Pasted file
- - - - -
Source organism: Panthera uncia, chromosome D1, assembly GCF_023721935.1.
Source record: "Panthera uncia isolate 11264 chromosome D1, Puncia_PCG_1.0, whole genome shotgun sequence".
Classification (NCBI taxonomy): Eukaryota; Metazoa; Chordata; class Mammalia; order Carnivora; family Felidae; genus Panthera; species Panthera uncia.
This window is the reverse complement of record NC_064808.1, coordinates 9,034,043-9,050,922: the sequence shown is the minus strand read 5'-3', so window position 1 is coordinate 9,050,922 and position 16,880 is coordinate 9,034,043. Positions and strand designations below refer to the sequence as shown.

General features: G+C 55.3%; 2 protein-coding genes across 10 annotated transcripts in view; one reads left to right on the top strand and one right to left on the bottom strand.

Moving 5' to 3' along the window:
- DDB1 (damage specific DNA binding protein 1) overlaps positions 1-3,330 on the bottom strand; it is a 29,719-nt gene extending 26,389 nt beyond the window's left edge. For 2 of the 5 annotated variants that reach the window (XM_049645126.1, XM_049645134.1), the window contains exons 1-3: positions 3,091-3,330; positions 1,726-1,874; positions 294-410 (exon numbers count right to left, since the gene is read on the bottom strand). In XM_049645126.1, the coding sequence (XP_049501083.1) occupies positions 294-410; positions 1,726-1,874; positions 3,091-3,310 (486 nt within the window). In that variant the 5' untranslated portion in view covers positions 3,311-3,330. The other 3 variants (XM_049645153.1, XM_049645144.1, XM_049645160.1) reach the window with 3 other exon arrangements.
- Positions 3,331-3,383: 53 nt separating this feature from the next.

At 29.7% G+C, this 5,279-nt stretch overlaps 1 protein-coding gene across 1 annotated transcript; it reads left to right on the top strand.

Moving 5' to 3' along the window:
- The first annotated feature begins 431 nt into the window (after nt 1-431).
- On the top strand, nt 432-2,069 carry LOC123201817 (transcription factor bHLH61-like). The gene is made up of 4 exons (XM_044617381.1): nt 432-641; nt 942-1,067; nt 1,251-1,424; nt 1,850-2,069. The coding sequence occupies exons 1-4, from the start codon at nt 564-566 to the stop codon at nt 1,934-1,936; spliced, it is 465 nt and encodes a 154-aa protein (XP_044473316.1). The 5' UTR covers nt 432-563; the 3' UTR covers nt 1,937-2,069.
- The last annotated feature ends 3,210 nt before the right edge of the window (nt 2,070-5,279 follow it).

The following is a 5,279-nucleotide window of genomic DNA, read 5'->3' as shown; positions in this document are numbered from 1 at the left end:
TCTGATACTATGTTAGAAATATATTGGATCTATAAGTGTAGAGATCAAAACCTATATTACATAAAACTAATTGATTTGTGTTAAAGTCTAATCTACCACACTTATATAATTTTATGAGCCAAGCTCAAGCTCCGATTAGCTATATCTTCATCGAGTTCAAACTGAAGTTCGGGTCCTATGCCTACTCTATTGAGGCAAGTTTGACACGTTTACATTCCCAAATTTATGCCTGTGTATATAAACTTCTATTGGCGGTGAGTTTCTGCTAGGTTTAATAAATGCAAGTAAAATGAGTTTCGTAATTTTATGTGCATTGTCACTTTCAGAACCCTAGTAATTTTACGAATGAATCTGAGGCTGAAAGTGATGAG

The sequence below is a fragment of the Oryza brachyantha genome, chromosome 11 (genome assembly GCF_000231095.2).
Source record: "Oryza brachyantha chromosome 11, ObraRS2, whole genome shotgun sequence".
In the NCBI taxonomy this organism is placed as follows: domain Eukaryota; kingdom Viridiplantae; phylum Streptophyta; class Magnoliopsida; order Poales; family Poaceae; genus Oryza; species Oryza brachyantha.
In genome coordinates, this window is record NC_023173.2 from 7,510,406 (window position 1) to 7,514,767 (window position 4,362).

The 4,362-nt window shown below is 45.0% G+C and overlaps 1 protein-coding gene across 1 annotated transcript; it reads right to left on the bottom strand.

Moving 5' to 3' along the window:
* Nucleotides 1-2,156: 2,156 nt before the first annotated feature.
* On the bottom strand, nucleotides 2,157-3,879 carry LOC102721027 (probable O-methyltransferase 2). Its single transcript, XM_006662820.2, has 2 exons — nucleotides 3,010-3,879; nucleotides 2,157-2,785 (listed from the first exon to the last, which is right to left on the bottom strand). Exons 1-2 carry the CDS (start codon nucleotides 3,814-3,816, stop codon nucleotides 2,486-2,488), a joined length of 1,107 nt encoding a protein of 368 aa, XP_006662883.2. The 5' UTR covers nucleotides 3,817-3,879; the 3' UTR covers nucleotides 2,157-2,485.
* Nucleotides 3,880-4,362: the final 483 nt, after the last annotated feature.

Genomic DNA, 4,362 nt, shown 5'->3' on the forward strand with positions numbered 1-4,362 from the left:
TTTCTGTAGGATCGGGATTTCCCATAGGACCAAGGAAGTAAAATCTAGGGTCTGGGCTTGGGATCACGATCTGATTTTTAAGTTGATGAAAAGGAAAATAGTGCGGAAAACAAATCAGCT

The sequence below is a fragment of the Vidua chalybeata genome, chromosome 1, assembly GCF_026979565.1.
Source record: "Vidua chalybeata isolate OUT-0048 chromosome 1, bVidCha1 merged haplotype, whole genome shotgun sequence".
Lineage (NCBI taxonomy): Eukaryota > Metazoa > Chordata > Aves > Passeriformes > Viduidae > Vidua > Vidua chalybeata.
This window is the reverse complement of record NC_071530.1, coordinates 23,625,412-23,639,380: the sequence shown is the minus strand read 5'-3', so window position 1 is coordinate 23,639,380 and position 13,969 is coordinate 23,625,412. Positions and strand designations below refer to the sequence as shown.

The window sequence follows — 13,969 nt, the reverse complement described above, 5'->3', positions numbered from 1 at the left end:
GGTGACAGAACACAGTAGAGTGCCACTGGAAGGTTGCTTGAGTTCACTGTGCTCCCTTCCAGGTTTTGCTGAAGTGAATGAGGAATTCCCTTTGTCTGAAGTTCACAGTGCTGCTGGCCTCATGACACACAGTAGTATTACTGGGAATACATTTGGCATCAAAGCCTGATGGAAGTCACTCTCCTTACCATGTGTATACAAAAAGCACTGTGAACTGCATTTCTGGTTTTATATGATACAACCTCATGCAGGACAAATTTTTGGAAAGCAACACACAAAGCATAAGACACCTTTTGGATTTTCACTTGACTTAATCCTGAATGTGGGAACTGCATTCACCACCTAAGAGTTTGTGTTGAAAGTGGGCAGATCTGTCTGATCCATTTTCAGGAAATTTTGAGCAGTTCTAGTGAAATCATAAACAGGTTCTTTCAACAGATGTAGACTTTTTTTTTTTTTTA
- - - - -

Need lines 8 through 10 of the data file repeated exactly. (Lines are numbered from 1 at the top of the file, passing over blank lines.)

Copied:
- Positions 3,331-3,383: 53 nt separating this feature from the next.

At 29.7% G+C, this 5,279-nt stretch overlaps 1 protein-coding gene across 1 annotated transcript; it reads left to right on the top strand.

Moving 5' to 3' along the window: